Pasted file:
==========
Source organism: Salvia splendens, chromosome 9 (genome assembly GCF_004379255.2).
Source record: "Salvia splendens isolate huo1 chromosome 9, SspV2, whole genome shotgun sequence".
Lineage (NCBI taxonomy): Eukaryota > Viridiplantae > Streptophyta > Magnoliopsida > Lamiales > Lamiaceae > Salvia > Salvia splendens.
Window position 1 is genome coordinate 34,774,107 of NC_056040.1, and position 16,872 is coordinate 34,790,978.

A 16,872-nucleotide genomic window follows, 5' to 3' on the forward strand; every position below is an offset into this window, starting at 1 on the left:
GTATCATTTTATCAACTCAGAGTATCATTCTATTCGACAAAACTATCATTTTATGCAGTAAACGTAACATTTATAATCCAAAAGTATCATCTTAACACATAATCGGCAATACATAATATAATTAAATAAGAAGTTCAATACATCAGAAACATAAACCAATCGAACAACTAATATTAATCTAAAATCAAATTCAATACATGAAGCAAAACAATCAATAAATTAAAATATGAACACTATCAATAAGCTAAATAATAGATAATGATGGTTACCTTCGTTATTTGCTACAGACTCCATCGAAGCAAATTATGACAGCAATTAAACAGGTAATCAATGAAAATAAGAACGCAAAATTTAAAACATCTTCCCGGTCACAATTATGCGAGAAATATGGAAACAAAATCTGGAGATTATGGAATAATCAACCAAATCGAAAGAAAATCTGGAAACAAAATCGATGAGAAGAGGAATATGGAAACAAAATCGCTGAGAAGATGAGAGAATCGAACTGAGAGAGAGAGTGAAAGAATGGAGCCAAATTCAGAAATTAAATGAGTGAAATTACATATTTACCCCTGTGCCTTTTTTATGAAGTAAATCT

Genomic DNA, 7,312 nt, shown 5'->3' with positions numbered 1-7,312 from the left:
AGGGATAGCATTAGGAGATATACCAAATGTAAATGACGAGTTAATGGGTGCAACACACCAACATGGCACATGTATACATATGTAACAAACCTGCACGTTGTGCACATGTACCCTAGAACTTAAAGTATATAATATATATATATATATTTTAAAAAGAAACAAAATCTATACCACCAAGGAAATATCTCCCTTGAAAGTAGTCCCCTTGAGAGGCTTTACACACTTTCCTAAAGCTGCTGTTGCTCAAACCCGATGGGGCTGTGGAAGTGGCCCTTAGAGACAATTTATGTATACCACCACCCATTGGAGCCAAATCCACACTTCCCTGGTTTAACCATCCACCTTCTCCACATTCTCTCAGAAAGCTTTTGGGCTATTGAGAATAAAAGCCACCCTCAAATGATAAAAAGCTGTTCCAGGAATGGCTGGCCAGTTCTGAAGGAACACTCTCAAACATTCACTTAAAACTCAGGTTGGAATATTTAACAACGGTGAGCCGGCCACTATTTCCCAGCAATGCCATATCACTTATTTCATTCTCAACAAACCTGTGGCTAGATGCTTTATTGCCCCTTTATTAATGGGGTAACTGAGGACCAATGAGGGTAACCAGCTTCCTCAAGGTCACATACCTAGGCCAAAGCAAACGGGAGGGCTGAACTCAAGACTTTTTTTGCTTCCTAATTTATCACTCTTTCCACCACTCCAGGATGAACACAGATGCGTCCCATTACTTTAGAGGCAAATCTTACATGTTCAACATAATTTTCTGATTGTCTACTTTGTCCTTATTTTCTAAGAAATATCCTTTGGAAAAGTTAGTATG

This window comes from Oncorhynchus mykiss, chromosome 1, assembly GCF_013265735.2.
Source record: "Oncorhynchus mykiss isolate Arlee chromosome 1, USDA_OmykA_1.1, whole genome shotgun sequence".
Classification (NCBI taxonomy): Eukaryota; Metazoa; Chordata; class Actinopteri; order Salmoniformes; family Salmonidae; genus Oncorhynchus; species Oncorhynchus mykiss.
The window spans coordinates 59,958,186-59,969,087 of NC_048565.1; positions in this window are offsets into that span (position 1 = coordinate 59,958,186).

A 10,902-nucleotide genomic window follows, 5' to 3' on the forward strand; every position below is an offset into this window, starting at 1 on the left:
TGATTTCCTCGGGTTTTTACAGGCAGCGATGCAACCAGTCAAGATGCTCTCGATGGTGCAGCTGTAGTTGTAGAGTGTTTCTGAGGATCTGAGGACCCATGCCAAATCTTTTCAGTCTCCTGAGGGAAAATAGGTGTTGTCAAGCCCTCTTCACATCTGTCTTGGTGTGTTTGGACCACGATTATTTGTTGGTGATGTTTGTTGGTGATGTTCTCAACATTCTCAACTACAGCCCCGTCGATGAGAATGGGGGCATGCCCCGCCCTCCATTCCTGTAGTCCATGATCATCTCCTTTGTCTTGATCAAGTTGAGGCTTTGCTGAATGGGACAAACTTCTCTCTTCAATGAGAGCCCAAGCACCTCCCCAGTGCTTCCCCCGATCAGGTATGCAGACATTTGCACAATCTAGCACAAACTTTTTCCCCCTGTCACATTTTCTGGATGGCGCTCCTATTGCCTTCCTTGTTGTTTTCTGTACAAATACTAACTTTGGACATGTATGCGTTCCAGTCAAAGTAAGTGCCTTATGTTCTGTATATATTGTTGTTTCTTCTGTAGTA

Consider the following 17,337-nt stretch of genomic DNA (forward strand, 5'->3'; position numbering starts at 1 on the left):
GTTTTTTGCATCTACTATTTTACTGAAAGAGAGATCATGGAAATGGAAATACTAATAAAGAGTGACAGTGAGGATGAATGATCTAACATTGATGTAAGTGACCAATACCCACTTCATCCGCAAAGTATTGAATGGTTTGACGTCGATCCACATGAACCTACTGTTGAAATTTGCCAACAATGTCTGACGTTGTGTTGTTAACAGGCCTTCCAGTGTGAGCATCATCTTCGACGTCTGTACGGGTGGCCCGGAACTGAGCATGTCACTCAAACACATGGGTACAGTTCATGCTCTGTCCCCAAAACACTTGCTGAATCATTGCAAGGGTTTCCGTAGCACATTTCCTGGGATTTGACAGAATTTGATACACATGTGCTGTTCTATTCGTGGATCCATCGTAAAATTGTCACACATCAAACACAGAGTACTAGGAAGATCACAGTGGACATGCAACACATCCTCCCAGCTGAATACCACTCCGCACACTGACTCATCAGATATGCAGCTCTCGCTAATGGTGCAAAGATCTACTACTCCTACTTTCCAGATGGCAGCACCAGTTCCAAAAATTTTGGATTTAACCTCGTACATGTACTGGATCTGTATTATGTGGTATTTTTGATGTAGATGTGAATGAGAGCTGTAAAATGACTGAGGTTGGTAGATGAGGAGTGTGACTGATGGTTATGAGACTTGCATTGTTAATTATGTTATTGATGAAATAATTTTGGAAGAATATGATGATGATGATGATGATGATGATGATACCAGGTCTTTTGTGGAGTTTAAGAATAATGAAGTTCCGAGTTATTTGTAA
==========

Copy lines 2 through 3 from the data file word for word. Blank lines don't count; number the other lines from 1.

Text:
Source record: "Salvia splendens isolate huo1 chromosome 9, SspV2, whole genome shotgun sequence".
Lineage (NCBI taxonomy): Eukaryota > Viridiplantae > Streptophyta > Magnoliopsida > Lamiales > Lamiaceae > Salvia > Salvia splendens.